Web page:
Hi Jason, I love your reviews, thank you. I like the design of the DXT and the footprint but I wanted to ask a question. I have thumb pain and I think this maybe wouldn’t be a good design for me since I would have to squeeze thumb and index fingers. I understand S. Bowden’s assessment that the fingers should be used as such, but I think not when pain is already present as in thumbs. Is the grip needed for the DXT to make movements a hard grip where I think more thumb pain would occur?

    • Jason
      Posted October 20, 2015 at 4:07 pm | Permalink

      I would describe the DXT grip as pretty similar to that of a pen, only you can hold it more loosely than that due to its size and stability. There’s really no need to choke down on it in my experience. Whether or not it hurts or helps your beleaguered thumb probably depends on what messed up your thumb in the first place. If you think the DXT sounds good otherwise, I would take the small risk of trying it, and send it back if it doesn’t work out.

      • Emmy
        Posted October 21, 2015 at 11:54 am | Permalink

        Thank you Jason. I might try the AirO2bic first and then the DXT. I appreciate your evaluations very much.

  3. Warren
    Posted October 9, 2015 at 10:25 pm | Permalink

    A few days after beginning a new job that had me using a computer all day every day, I started to develop hand and wrist discomfort. Wanting to forestall anything that might cause lasting harm, I found this review and started my workstation upgrade by replacing my traditional mouse with the DXT. After one day my discomfort had noticeably diminished and in a few days had ended entirely.

    I have since made other ergonomic improvements to my workstation, and all have been positive. However the biggest single improvement for me has been switching to the DXT mouse, which has served me well day in and day out for a year now. Thank you Jason for bringing this great mouse to my attention.

    • Jason
      Posted October 12, 2015 at 12:48 pm | Permalink

      Awesome story! Thanks for coming back to let us know how it went for you. The DXT is a pretty amazing product.

  4. Felix
    Posted April 21, 2015 at 10:53 pm | Permalink

    As a mouse the DXT works quite well but three things make the wireless version a real nuissance: (1) you can not switch is off and therefore when your travel the mouse is repeatedly activited by movements draining the battery and making the red lights flashing in your bag; (2) the battery capacity is very poor, so you have to recharge it every 2-3 days. (3) Due to the USB charging and the frequent charges it needs you possess a part-time wired mouse occupying even two USB ports as it needs one for charging and the other one for the transmitter. Too much weakness for such an expensive tool!

    • Jason
      Posted April 23, 2015 at 12:53 pm | Permalink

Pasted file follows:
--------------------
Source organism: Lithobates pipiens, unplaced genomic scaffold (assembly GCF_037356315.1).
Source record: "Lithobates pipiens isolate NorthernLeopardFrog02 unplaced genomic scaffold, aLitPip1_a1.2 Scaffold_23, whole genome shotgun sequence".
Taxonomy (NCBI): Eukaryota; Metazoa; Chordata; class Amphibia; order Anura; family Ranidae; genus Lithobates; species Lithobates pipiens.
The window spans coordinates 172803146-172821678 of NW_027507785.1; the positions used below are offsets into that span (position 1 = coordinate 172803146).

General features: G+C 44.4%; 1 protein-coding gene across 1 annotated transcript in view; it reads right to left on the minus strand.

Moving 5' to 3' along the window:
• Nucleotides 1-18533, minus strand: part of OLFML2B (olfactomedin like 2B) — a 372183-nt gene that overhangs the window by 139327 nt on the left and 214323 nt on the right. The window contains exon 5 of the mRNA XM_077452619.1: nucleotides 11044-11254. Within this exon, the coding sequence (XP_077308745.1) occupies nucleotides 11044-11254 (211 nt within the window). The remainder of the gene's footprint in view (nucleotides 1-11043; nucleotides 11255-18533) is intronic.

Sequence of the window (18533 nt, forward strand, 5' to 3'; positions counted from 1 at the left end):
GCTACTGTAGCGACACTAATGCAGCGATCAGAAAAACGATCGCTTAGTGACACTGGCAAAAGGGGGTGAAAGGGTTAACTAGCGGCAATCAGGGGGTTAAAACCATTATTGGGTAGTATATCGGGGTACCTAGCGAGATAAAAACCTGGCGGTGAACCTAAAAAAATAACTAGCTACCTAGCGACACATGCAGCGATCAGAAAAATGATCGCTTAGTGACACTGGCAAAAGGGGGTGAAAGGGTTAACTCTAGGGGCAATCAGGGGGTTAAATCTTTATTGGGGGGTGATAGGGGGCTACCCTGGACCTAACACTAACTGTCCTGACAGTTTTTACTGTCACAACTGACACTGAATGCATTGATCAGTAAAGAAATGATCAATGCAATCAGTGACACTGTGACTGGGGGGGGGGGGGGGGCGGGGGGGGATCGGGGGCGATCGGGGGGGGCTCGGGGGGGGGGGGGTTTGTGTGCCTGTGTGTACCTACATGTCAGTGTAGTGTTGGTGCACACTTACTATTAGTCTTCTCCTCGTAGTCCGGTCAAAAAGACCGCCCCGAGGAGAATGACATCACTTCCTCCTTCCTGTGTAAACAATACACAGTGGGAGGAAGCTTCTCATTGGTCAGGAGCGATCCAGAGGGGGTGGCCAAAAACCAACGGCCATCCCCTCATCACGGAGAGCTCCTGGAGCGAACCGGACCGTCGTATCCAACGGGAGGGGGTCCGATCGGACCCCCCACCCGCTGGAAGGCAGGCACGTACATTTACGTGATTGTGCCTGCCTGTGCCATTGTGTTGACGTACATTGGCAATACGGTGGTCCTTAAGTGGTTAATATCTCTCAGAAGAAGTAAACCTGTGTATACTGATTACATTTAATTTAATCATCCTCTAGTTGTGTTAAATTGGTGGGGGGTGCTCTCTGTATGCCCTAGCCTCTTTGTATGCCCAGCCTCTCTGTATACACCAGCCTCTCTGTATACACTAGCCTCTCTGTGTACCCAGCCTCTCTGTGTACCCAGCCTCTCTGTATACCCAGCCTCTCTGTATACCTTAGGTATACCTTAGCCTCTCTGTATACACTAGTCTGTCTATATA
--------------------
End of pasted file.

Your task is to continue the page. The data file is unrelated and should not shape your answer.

Thanks for commenting with these issues, Felix. I think, though, that they may already have been addressed in the latest-greatest version of the DXT. I just got my sample of the new model, and I see right away that there is now an on/off switch. I haven’t tried the mouse to test the battery life, but I will include something about that in my review if I am able to test it for the requisite length of time.

      • Stephen Bowden
        Posted August 22, 2015 at 3:22 am | Permalink

        Yes the DXT wireless does have an on off button and an increased battery size. During testing and user feedback the new vesion can work upto 3 weeks.

        You can find more information and support at http://www.cityergonomics.com

      • Jason
        Posted August 24, 2015 at 10:11 am | Permalink

        My writeup of the new mouse, by the way, is still coming. 🙂

  5. Frank Panucci
    Posted October 9, 2014 at 7:14 pm | Permalink

    I agree with you about the DXT mouse. It’s generally excellent for strain relief (but overpriced for its flimsy construction). However, it shares one undesirable characteristic with the Evoluent mouse (of which I own two): It does not work with all KVM (keyboard/video/mouse) switches. As do my two Evoluents (models 2 and 4), the DXT is not recognized by the KVM and no signal is passed to attached PCs. I tried multiple KVMs but it did not help. I use several PCs simultaneously with a single monitor, keyboard, and mouse, so a KVM switch is necessary for me. This is unfortunate because of the DXT’s near-perfect configuration.

    The Evoluent mouse is discussed on a forum visited by Evoluent engineers. They have officially & explicitly stated the Evoluent’s design issue that prevents universal KVM recognition will not be remedied. I do not know if Kinesis, the maker of the DXT mouse, has publicly acknowledged this problem.

    • Jason
      Posted October 10, 2014 at 6:45 pm | Permalink

      Thanks for mentioning the possible issue with KVM switches. Please note, though, that Kinesis is not the manufacturer of the DXT mouse; only the US distributor.

  6. Juan
    Posted June 20, 2014 at 12:07 am | Permalink

    Vertical mice are the best ergo solution for extensive computer users. When I engaged in a job requiring to use CAD/REVIT software all day long, I begun to experience pain in my hand muscles at night. My wife bought me a vertical mouse, not so expensive like the ones posted, and the pain disappeared right away.